Google Maps API error: MissingKeyMapError [SOLVED]
Are you going crazy due to the Google Maps API error: MissingKeyMapError, suddenly showing in your browser console?
In this guide you will find everything you may ever need to get rid of it, once and for all.
- Where does the problem come from?
- How to fix the error: step-by-step tutorial
- I’m not a programmer, what can I do?
- How to manage your API keys
Where does the problem come from?
The answer comes directly from a Google employee:
We’ve just announced some changes to the Google Maps APIs authentication and usage limits: http://googlegeodevelopers.blogspot.com.au/2016/06/building-for-scale-updates-to-google.html
Usage of the Google Maps APIs now requires a key.
Are you using the Maps API from localhost or a recently launched domain, or was your domain active prior to today? Just wanting to check, since all previously active domains should have been grandfathered for keyless usage, so a previously active domain getting the MissingKeyMapError may be a bug.
In other words, if you weren’t already using Maps API on your domain before June 22nd, 2016, you will be forced to get a API key to get rid of this nasty error.
Keep in mind that each free API key comes with a 25,000 map loads per project per day limit (you can always create multiple projects, though). For very large websites, you could possibly need a Premium Plan license.
This obviously apply to every environment, disregarding the platform (WordPress, Joomla, etc.) or plugin you are using.
How to fix the error: step-by-step tutorial
Don’t be afraid, getting an API key (and integrating it) is really fast and simple:
1. Follow this link and click on Get a key:
2. Select an existing project (or make a new one), agree with the terms and click on Enable API:
3. Copy the generated key and optionally restrict the key’s usage in the API Console (for the first try, you’d better leaving it unrestricted):
4. Locate the file that contains the Google Maps script code on your website, and append your API key to it as a parameter:
If there aren’t other parameters, just add ?key=YOUR_API_KEY at the very end of the src path; otherwise, add &key=YOUR_API_KEY instead, like this:
Obviously, in both cases you must replace YOUR_API_KEY with your actual API key code.
5. Your API key should be up and running within 5 minutes. Enjoy!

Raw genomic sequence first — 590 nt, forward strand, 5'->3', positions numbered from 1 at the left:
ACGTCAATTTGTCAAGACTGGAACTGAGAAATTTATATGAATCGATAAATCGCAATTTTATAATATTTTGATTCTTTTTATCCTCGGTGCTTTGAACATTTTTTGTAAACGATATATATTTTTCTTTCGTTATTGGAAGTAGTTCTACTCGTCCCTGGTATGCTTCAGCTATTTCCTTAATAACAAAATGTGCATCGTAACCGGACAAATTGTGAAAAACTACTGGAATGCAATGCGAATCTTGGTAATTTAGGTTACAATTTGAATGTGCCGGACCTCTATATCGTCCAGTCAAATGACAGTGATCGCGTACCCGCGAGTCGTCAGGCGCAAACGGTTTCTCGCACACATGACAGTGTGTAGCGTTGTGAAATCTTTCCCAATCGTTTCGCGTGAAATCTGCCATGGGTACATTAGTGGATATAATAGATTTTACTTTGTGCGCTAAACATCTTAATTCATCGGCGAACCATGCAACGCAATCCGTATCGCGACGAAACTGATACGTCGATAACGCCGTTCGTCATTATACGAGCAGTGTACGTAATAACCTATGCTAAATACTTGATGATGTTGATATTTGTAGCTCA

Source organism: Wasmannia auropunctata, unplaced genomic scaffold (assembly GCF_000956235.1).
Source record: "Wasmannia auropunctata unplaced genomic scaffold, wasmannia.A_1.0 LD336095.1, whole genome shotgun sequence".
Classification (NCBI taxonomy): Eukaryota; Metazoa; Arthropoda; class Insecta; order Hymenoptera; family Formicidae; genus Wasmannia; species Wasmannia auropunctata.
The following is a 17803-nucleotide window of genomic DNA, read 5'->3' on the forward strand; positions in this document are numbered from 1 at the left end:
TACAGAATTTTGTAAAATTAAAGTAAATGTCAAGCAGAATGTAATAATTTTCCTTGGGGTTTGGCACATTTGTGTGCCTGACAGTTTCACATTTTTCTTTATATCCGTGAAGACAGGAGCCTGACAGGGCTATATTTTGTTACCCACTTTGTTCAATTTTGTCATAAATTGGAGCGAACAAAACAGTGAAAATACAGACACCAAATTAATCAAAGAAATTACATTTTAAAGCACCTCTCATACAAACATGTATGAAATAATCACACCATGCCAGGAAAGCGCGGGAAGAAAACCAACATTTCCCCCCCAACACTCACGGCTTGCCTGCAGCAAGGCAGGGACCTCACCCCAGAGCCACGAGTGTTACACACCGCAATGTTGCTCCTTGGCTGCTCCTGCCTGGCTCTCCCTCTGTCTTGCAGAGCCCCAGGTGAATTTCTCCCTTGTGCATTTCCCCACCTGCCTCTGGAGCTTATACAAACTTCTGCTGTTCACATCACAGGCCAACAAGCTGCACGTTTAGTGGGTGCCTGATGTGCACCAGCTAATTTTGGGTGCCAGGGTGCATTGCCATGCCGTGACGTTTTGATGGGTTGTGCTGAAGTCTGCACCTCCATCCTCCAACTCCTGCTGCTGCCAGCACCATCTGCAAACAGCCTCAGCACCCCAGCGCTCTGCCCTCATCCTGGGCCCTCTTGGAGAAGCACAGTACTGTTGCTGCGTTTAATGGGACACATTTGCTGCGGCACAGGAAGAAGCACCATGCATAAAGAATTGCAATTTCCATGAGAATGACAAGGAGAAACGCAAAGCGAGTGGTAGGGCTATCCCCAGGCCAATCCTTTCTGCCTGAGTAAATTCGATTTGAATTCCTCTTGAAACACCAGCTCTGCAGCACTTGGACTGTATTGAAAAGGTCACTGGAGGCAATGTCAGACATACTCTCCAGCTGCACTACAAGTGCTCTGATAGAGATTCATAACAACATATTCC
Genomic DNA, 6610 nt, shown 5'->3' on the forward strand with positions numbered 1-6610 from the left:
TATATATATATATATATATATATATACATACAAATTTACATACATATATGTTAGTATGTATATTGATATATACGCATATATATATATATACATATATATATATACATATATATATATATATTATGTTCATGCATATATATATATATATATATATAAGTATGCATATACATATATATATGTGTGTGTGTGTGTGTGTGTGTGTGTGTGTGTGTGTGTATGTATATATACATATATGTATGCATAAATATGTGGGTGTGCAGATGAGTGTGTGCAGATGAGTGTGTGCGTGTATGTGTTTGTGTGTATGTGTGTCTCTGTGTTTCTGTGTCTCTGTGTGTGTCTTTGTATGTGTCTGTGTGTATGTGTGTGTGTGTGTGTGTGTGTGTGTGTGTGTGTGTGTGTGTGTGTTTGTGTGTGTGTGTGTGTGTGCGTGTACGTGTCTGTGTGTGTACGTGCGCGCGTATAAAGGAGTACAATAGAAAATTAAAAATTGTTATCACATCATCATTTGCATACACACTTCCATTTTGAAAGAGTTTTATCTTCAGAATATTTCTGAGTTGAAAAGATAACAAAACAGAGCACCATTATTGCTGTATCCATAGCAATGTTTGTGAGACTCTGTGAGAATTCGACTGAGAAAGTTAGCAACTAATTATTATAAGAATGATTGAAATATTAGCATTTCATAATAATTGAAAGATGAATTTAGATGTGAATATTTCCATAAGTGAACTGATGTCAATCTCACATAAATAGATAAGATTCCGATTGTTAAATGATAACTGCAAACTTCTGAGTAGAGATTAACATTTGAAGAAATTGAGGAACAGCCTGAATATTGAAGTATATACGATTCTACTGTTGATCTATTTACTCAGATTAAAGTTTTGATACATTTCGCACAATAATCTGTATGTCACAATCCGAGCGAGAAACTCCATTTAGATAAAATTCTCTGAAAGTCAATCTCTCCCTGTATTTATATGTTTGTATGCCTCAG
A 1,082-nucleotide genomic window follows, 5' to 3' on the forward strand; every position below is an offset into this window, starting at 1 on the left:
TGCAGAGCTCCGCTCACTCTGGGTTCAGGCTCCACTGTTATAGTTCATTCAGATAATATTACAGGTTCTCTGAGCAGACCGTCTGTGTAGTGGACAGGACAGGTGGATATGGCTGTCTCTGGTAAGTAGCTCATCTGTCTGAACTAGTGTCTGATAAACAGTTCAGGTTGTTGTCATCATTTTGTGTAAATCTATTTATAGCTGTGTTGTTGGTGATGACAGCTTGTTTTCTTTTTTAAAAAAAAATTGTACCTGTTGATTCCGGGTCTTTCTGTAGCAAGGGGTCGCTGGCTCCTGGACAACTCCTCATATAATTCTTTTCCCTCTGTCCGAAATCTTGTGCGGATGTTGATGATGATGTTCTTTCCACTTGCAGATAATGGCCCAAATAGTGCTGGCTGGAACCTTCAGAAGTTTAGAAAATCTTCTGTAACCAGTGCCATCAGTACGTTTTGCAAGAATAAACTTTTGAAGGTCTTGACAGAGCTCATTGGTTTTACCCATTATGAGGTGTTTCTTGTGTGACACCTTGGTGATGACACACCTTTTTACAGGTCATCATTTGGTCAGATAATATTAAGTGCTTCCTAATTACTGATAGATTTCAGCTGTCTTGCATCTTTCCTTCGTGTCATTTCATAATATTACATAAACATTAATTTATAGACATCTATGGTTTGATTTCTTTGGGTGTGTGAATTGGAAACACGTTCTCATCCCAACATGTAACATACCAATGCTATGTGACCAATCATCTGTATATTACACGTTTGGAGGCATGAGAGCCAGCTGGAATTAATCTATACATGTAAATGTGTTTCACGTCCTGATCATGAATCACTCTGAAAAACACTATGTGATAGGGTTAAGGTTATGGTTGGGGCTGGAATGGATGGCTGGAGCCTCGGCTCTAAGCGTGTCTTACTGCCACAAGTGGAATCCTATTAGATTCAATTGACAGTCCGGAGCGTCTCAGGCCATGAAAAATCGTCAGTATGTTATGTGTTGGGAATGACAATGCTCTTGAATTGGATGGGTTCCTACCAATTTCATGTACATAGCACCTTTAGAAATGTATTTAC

I’m not a programmer, what can I do?
Simply point out this issue (and solution) to the maintainer of the platform, plugin or theme you are using, and hopefully he will make the required changes to the code for you!
Basically, he just needs to add the new parameter to the code, and to provide you a simple field in which you can enter your API key (follow the steps mentioned in the previous section to get one).
UPDATE: If you are using WordPress, while waiting for an official fix by the developers of your theme/plugin you could give try to this plugin for a temporary fix (thank to Lucas for the suggestion). Just install it, go to Settings > Google API KEY and enter your API key (follow the tutorial above to get one).
How to manage your API keys
You can manage your keys from the Google Developers Console.
Simply login, select your project from the navigation bar, then click on Credentials and edit or delete any key through the buttons on the right:
For example, you could restrict the usage of your API keys on certain websites or apps only, thus preventing anybody else from stealing your daily quota:
Here there are some common errors you may encounter in your browser console during the API key integration process.
Google Maps API error: RefererNotAllowedMapError
Edit your API key (as explained in the section above) and add your URL to the allowed referrers field. If you want to allow any referrer, simply choose None as restriction value.
You can find further information on the allowed referrers syntax in the dedicated article.
Google Maps API error: ApiNotActivatedMapError
Uncaught ReferenceError: google is not defined
Remember that you can’t access the “google” object if you didn’t load the Google Maps script before. There are a number of ways to be sure of that:
- Load the Google Maps script before trying to access the “google” object, ensuring that no async or defer attribute has been set on the script.
- Access your “google” object from a function that will be triggered only after the Google Maps script has been downloaded, appending the parameter &callback=yourFunctionName at the end of it, like this:
Failed to load resource: net::ERR_FILE_NOT_FOUND – file://maps.googleapis.com/maps/api/js…
If you are testing your website on localhost, you must either set up a local server, or simply add https: at the beginning of the Google Maps script URL, like this:
If you don’t, your browser will search for the js file on your computer, instead of using http/https protocols.
You don’t have permission to create an API key
If you get this message while trying to generate a new API key, it is usually because you need to create new credentials before proceeding. Just follow these steps:
- Click on the “Credentials” link in the left sidebar
- Click the “Create credentials” button
- Select the “API Key” option
- Click the “Browser key” button from the pop-up
Now you’ll be taken back to the create a browser key step and can proceed without errors.
Google Maps API error: UrlAuthenticationCommonError
See the dedicated article.
I see only a blank space instead of the map, even if no error in showing in the console
Try to completely disable all the minification/caching plugins, if any.